Film Review – Yesterday

DIRECTED BY: Danny Boyle

STARRING: Himesh Patel, Lily James, Kate McKinnon, Ed Sheeran, Joel Fry, Sophia Di Martino, Elles Chappell, Harry Michell, Camille Chen, Alexander Arnold, James Corden, Sanjeev Bhaskar, Meera Syal, Karl Theobald and Robert Carlyle



A struggling musician realises he’s the only person on Earth who can remember The Beatles after waking up in an alternate timeline where they never existed.

Jack Malik is a struggling singer-songwriter in a tiny English seaside town whose dreams of fame are rapidly fading, despite the fierce devotion and support of his childhood best friend, Ellie. Then, after a freak bus accident during a mysterious global blackout, Jack wakes up to discover that The Beatles have never existed… and he finds himself with a very complicated problem, indeed.

Written by Richard Curtis and directed by Danny Boyle, Yesterday focuses on struggling singer-songwriter Jack Malik who all but gives up his dreams of music stardom when he gets hit by a bus during a global blackout. When Jack comes round from his accident, he soon discovers that no one else on Earth remembers who The Beatles are. Burden with this knowledge, Jack decides to use this to his advantage, performing their songs and claiming them as his own, leading to the stardom he dreamed of but with certain complications.


Yesterday has an interesting concept in that with a band that was as impactful and as influential as The Beatles, would their music have the same impact to fresh new ears hearing the likes of ‘Yesterday’, ‘Let It Be’ and ‘Hey Jude’ for the first time? Would their songs have the same influence on others on the fact that they being channelled by someone else for his own purposes? The film’s strength is in the first act as it focuses on this premise, with Jack now deciding to use this knowledge of being the only one to remember The Beatles to his advantage, singing their songs and much to his bewilderment, he still stands at the same position he was before, serving as background noise and being effective-less with these classic songs and starts to question, is it him that’s the issue? While the film does raise these moments, it also looks at the music industry and whether or not their music can still sound the same if redone today for modern audiences (leading to a scene in which Ed Sheeran pitches changing ‘Hey Jude’ to ‘Hey Dude’, much to Jack’s disgust) and whether Jack can maintain their artistry, right down to the album titles/covers (another scene that leads to the head of marketing telling Jack that the ‘Sgt. Pepper’s Lonely Hearts Club Band’ album title has ‘too many words’). The film does provide a few laughs with the concept, as The Beatles aren’t the only thing that become non-existent when Jack waits up from his accident and Danny Boyle’s direction gets the film some balance and some interesting shots. The performances across the ensemble are solid, Himesh Patel is likeable as Jack, ranging from dumbfounded to spiralling out of his depth and burdened with being a fake as he climbs higher the musical fame ladder. Lily James is charming as Ellie, Jack’s best friend/manager, Joel Fry is amusing as Jack’s friend turned roadie Rocky, Sanjeev Bhaskar and Meera Syal are at times hilarious as Jack’s parents, particularly Bhaskar and Ed Sheeran plays a self-deprecating version of himself that provides some humorous moments.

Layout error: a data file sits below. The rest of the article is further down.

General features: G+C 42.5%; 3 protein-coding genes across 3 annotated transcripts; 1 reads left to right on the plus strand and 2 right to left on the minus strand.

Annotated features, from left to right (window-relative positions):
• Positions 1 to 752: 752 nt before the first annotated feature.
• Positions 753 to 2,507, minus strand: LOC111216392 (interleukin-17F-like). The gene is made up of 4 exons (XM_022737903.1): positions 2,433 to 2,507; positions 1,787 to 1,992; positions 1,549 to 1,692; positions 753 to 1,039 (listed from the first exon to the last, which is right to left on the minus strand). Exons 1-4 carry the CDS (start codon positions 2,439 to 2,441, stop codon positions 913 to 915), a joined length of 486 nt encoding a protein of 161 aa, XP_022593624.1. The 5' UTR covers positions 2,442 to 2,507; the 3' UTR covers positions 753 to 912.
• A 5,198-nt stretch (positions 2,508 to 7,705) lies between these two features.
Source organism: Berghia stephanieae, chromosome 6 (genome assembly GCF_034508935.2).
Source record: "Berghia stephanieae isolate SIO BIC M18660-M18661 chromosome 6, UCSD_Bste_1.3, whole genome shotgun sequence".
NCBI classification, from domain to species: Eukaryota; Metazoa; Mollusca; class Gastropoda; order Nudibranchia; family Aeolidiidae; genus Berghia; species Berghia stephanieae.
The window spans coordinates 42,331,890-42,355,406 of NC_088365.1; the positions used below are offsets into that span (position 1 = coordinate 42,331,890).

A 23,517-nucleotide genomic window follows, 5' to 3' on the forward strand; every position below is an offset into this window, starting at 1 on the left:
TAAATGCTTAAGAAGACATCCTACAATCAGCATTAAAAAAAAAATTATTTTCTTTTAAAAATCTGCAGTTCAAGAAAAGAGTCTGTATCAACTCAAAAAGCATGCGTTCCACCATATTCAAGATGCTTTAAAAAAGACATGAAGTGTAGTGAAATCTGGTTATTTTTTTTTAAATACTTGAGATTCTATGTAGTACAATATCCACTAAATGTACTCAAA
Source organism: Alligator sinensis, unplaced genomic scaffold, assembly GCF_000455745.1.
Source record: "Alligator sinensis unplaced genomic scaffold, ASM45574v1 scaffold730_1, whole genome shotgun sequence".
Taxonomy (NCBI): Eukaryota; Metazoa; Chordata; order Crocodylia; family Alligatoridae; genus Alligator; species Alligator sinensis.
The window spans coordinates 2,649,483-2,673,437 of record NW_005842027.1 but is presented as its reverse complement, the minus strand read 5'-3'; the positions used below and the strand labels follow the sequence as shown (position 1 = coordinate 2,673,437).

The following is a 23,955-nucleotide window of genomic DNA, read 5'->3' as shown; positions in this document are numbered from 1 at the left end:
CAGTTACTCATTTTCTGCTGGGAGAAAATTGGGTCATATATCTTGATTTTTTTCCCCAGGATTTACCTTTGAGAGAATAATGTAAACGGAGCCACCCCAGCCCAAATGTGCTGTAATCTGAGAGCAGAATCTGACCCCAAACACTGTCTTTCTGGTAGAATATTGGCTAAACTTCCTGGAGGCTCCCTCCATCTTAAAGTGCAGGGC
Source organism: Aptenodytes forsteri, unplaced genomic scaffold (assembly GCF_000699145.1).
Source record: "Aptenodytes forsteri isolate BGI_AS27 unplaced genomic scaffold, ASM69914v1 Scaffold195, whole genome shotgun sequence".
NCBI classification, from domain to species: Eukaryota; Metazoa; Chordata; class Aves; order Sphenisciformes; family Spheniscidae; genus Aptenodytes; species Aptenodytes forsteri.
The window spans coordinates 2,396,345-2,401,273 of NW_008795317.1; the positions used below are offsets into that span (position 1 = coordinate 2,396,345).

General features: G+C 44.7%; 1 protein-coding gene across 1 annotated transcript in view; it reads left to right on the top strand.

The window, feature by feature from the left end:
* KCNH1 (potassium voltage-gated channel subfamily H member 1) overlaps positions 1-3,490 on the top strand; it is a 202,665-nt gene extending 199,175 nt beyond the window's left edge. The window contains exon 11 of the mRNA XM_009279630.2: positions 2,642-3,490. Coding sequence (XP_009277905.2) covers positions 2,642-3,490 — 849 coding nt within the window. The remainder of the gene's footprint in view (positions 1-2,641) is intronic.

The main issue that I had with the film is that whilst the potential in the concept and direction is there, it all feel flat for me in the second half as the script focuses so much on the will they/won’t they love story with Jack and Ellie. There is a particular scene leading into the final act that just struck a wrong chord with me and then the film dwindles down to a cliched, manufactured conclusion that tastes sour rather than feeling earned. While the film brings up some interesting ideas with its concept, it doesn’t feel like it’s explored as much as it should be, especially one certain element in which something is learned to be non-existent, which was an influential moment in Jack and Ellie’s friendship yet it’s never addressed (unless there’s a scene left on the cutting room floor). Kate McKinnon makes a memorable impression as Debra Hammer, a performance of multiple shark-like music executives rolled into one that at times works in scenes and feels flat in others.



Yesterday is a film that has an interesting concept, starts off with good potential and yet it feels in the final act it delivers the wrong love letter that some viewers will be invested in. There is enjoyment to be had here, with Boyle’s direction anchoring Patel’s and James’ charming performances, but unfortunately for me Curtis’s script doesn’t provide the meaningful punch for the narrative in the final act. 5/10

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